‘I woke up one day totally unable to walk – and baffled doctors had no idea why’

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Collette Jackson, 45, baffled doctors after she stopped being able to walk for five years- despite receiving sucessful treatment she is now suffering with Parkinson’s side effects

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A woman who baffled doctors after she suddenly stopped walking has now been hit with Parkinson’s after partially recovering from the unknown condition.

Collette Jackson, 45, from Merseyside, was dubbed a “mystery case” by medics after she suddenly became wheelchair-bound at the age of five and a half. Within weeks, she couldn’t dress herself, feed herself, or play with her friends. The random condition had struck her from her “mouth down” and had stripped her of her quality of life almost immediately.

Both Collette and her family were thrown into the unknown, and were left with no answers from doctors for around five years. It wasn’t until her auntie and mother saw someone named Elaine Douglas, from Ireland, battling with a similar condition. She had appeared on GMTV at the time, and Collette’s mother knew she finally had a name for the condition, a rare form of dystonia.

After spending her time tirelessly back and forth with the doctors, her mother called Great Ormond Street Hospital, who told her about the National Hospital in London. Eventually, she was able to get a referral letter from the doctors, and she was diagnosed with dopa responsive dystonia. It is a disorder that involves involuntary muscle contractions, tremors, and uncontrolled movements.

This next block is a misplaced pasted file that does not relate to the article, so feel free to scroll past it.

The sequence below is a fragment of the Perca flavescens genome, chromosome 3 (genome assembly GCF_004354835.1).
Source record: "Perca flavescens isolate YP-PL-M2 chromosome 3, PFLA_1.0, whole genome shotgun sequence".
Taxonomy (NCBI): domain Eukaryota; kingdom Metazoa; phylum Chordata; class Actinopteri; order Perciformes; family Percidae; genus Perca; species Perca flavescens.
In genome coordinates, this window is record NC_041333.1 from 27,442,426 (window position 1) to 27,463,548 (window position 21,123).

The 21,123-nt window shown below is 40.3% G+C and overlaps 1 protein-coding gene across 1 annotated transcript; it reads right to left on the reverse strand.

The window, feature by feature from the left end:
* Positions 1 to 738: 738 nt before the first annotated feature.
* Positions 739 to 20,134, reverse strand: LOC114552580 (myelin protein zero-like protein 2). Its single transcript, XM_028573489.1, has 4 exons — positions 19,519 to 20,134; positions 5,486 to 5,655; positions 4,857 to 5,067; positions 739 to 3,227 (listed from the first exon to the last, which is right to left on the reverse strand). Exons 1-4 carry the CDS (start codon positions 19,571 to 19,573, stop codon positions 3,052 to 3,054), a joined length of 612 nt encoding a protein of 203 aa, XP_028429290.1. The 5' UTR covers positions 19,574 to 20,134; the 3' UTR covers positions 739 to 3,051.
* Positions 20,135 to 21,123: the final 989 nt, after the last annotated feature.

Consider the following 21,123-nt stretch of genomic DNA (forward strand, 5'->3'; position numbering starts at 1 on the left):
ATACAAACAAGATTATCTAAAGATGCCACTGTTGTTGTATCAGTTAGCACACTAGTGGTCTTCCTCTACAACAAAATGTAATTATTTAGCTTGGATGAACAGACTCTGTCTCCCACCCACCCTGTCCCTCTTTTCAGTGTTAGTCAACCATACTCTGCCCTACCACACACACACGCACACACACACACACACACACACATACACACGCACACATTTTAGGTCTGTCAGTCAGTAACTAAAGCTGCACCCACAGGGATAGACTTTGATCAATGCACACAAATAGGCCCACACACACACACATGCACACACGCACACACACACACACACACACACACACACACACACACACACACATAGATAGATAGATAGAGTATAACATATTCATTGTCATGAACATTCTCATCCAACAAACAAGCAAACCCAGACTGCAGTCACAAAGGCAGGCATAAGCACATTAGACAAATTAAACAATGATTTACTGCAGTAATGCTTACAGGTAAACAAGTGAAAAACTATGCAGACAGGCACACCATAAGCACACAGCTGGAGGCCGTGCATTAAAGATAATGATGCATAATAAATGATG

Over time, the condition can move towards the upper limbs, affecting the entire body. It can also impact coordination, sleep issues, and depression. Speaking to The Mirror, Collette said: “I’ve got one of the rarest dystonias, and it’s got the Parkinson elements of dystonia.” Describing what it was like before the diagnosis, she said: “I started to drag my right leg. Asking my mum to pick me up all the time. Very quickly, I was confined to a wheelchair. I couldn’t do anything from the mouth downwards.”

She was hit with the condition just before she began to learn how to swim. She said the condition continued to get “worse and worse” because doctors at Alder Hey had no idea what was wrong. Fast-forwarding to her pre-teens, she said: “I had a helper at high school, and she was amazing! I obviously couldn’t do PE but I also couldn’t write or talk properly, my helper had to do everything. I wanted to in my brain but the body physically didn’t let me.